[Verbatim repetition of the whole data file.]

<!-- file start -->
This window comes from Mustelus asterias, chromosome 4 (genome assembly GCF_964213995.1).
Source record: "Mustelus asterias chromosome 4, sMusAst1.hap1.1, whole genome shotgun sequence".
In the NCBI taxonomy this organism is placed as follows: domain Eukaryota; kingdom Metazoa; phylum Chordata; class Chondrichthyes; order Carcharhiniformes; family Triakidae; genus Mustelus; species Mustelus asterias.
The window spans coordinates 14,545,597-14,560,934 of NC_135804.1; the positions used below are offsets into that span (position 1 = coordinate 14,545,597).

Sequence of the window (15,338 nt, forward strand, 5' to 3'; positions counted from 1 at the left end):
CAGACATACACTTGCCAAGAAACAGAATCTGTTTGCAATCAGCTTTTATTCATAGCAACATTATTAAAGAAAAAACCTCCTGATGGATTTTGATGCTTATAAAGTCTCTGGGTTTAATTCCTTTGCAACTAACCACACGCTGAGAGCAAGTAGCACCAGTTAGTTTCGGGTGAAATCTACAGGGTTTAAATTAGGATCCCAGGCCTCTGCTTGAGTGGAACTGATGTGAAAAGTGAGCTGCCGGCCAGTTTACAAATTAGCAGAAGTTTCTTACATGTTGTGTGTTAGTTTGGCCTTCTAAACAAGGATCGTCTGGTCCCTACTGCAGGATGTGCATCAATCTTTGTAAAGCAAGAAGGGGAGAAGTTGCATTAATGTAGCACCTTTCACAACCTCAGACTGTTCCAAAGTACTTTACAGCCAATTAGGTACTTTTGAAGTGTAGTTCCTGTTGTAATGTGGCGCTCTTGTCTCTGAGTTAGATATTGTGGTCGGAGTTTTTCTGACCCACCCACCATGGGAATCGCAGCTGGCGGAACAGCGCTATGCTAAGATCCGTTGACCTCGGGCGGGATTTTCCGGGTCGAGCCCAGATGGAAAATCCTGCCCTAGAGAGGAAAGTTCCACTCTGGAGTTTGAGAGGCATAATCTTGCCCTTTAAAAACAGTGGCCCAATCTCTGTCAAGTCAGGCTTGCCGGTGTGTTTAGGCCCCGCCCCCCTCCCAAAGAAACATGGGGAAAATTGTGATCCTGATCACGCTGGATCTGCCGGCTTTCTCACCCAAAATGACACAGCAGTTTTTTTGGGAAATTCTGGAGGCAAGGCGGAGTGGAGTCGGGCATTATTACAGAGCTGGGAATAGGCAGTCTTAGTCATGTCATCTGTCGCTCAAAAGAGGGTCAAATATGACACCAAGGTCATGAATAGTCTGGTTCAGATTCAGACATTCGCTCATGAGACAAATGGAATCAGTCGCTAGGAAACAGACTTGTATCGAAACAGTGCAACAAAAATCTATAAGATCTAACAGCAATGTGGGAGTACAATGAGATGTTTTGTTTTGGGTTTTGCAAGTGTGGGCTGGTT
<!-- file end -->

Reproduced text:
This window comes from Mustelus asterias, chromosome 4 (genome assembly GCF_964213995.1).
Source record: "Mustelus asterias chromosome 4, sMusAst1.hap1.1, whole genome shotgun sequence".
In the NCBI taxonomy this organism is placed as follows: domain Eukaryota; kingdom Metazoa; phylum Chordata; class Chondrichthyes; order Carcharhiniformes; family Triakidae; genus Mustelus; species Mustelus asterias.
The window spans coordinates 14,545,597-14,560,934 of NC_135804.1; the positions used below are offsets into that span (position 1 = coordinate 14,545,597).

Sequence of the window (15,338 nt, forward strand, 5' to 3'; positions counted from 1 at the left end):
CAGACATACACTTGCCAAGAAACAGAATCTGTTTGCAATCAGCTTTTATTCATAGCAACATTATTAAAGAAAAAACCTCCTGATGGATTTTGATGCTTATAAAGTCTCTGGGTTTAATTCCTTTGCAACTAACCACACGCTGAGAGCAAGTAGCACCAGTTAGTTTCGGGTGAAATCTACAGGGTTTAAATTAGGATCCCAGGCCTCTGCTTGAGTGGAACTGATGTGAAAAGTGAGCTGCCGGCCAGTTTACAAATTAGCAGAAGTTTCTTACATGTTGTGTGTTAGTTTGGCCTTCTAAACAAGGATCGTCTGGTCCCTACTGCAGGATGTGCATCAATCTTTGTAAAGCAAGAAGGGGAGAAGTTGCATTAATGTAGCACCTTTCACAACCTCAGACTGTTCCAAAGTACTTTACAGCCAATTAGGTACTTTTGAAGTGTAGTTCCTGTTGTAATGTGGCGCTCTTGTCTCTGAGTTAGATATTGTGGTCGGAGTTTTTCTGACCCACCCACCATGGGAATCGCAGCTGGCGGAACAGCGCTATGCTAAGATCCGTTGACCTCGGGCGGGATTTTCCGGGTCGAGCCCAGATGGAAAATCCTGCCCTAGAGAGGAAAGTTCCACTCTGGAGTTTGAGAGGCATAATCTTGCCCTTTAAAAACAGTGGCCCAATCTCTGTCAAGTCAGGCTTGCCGGTGTGTTTAGGCCCCGCCCCCCTCCCAAAGAAACATGGGGAAAATTGTGATCCTGATCACGCTGGATCTGCCGGCTTTCTCACCCAAAATGACACAGCAGTTTTTTTGGGAAATTCTGGAGGCAAGGCGGAGTGGAGTCGGGCATTATTACAGAGCTGGGAATAGGCAGTCTTAGTCATGTCATCTGTCGCTCAAAAGAGGGTCAAATATGACACCAAGGTCATGAATAGTCTGGTTCAGATTCAGACATTCGCTCATGAGACAAATGGAATCAGTCGCTAGGAAACAGACTTGTATCGAAACAGTGCAACAAAAATCTATAAGATCTAACAGCAATGTGGGAGTACAATGAGATGTTTTGTTTTGGGTTTTGCAAGTGTGGGCTGGTT